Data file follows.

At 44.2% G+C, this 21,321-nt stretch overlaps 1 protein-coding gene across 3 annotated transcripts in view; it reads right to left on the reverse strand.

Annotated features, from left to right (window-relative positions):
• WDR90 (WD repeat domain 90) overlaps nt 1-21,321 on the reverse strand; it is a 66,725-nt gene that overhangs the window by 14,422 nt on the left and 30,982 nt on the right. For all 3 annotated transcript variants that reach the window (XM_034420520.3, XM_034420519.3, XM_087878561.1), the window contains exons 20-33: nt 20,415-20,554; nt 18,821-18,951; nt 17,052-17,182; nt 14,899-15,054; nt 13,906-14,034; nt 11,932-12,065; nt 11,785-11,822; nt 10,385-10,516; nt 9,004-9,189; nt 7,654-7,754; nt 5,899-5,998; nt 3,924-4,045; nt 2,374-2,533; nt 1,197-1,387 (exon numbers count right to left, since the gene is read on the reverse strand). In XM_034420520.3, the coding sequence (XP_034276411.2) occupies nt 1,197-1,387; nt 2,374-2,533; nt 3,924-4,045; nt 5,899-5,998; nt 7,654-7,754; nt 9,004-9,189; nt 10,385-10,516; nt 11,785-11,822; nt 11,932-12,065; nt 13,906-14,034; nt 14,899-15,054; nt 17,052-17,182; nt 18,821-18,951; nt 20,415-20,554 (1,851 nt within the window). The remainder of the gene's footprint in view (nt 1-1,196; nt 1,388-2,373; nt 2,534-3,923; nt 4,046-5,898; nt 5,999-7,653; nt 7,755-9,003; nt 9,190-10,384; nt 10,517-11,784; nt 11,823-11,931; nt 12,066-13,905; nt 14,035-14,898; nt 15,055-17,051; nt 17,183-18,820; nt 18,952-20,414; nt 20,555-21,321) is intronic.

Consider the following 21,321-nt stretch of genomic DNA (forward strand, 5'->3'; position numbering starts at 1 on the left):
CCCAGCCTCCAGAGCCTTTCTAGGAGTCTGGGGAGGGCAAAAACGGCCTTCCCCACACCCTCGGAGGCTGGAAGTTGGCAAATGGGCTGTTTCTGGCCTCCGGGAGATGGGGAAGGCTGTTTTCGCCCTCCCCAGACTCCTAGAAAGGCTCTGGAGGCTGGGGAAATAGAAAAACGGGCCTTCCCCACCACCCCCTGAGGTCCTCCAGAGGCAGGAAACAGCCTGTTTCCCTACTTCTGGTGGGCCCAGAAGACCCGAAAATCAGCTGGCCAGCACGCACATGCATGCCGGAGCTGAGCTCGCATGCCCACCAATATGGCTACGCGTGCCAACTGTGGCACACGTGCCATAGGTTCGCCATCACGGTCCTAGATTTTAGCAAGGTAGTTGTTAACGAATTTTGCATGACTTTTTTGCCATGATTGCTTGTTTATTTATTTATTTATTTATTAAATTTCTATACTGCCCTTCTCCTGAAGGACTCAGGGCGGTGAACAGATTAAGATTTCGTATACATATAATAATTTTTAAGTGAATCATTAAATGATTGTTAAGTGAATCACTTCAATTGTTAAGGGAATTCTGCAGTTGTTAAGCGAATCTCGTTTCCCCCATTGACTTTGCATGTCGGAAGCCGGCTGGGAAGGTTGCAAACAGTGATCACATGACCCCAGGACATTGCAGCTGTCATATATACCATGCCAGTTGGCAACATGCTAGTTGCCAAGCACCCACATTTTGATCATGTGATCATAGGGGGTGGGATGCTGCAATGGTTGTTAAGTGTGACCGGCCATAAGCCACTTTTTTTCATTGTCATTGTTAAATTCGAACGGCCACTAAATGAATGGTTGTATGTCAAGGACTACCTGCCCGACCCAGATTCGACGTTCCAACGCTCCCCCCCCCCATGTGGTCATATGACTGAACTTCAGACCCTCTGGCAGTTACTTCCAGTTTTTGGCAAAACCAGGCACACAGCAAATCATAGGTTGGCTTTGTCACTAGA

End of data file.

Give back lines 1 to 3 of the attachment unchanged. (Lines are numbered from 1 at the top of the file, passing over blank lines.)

At 44.2% G+C, this 21,321-nt stretch overlaps 1 protein-coding gene across 3 annotated transcripts in view; it reads right to left on the reverse strand.

Annotated features, from left to right (window-relative positions):
• WDR90 (WD repeat domain 90) overlaps nt 1-21,321 on the reverse strand; it is a 66,725-nt gene that overhangs the window by 14,422 nt on the left and 30,982 nt on the right. For all 3 annotated transcript variants that reach the window (XM_034420520.3, XM_034420519.3, XM_087878561.1), the window contains exons 20-33: nt 20,415-20,554; nt 18,821-18,951; nt 17,052-17,182; nt 14,899-15,054; nt 13,906-14,034; nt 11,932-12,065; nt 11,785-11,822; nt 10,385-10,516; nt 9,004-9,189; nt 7,654-7,754; nt 5,899-5,998; nt 3,924-4,045; nt 2,374-2,533; nt 1,197-1,387 (exon numbers count right to left, since the gene is read on the reverse strand). In XM_034420520.3, the coding sequence (XP_034276411.2) occupies nt 1,197-1,387; nt 2,374-2,533; nt 3,924-4,045; nt 5,899-5,998; nt 7,654-7,754; nt 9,004-9,189; nt 10,385-10,516; nt 11,785-11,822; nt 11,932-12,065; nt 13,906-14,034; nt 14,899-15,054; nt 17,052-17,182; nt 18,821-18,951; nt 20,415-20,554 (1,851 nt within the window). The remainder of the gene's footprint in view (nt 1-1,196; nt 1,388-2,373; nt 2,534-3,923; nt 4,046-5,898; nt 5,999-7,653; nt 7,755-9,003; nt 9,190-10,384; nt 10,517-11,784; nt 11,823-11,931; nt 12,066-13,905; nt 14,035-14,898; nt 15,055-17,051; nt 17,183-18,820; nt 18,952-20,414; nt 20,555-21,321) is intronic.